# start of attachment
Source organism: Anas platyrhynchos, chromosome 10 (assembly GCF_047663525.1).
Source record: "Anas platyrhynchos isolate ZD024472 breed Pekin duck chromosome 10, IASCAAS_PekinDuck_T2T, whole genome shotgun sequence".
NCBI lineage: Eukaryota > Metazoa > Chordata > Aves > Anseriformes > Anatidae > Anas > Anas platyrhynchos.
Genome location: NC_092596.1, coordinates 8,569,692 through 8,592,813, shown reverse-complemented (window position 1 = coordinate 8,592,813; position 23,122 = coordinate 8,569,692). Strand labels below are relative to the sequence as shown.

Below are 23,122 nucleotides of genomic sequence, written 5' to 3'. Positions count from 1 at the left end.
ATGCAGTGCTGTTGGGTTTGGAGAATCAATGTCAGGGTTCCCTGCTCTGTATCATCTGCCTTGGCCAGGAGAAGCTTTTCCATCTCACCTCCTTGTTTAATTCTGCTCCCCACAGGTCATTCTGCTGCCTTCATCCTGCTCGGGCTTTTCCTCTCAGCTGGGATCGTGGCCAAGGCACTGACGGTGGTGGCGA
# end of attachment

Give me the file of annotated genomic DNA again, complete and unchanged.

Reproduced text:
Source organism: Anas platyrhynchos, chromosome 10 (assembly GCF_047663525.1).
Source record: "Anas platyrhynchos isolate ZD024472 breed Pekin duck chromosome 10, IASCAAS_PekinDuck_T2T, whole genome shotgun sequence".
NCBI lineage: Eukaryota > Metazoa > Chordata > Aves > Anseriformes > Anatidae > Anas > Anas platyrhynchos.
Genome location: NC_092596.1, coordinates 8,569,692 through 8,592,813, shown reverse-complemented (window position 1 = coordinate 8,592,813; position 23,122 = coordinate 8,569,692). Strand labels below are relative to the sequence as shown.

Below are 23,122 nucleotides of genomic sequence, written 5' to 3'. Positions count from 1 at the left end.
ATGCAGTGCTGTTGGGTTTGGAGAATCAATGTCAGGGTTCCCTGCTCTGTATCATCTGCCTTGGCCAGGAGAAGCTTTTCCATCTCACCTCCTTGTTTAATTCTGCTCCCCACAGGTCATTCTGCTGCCTTCATCCTGCTCGGGCTTTTCCTCTCAGCTGGGATCGTGGCCAAGGCACTGACGGTGGTGGCGA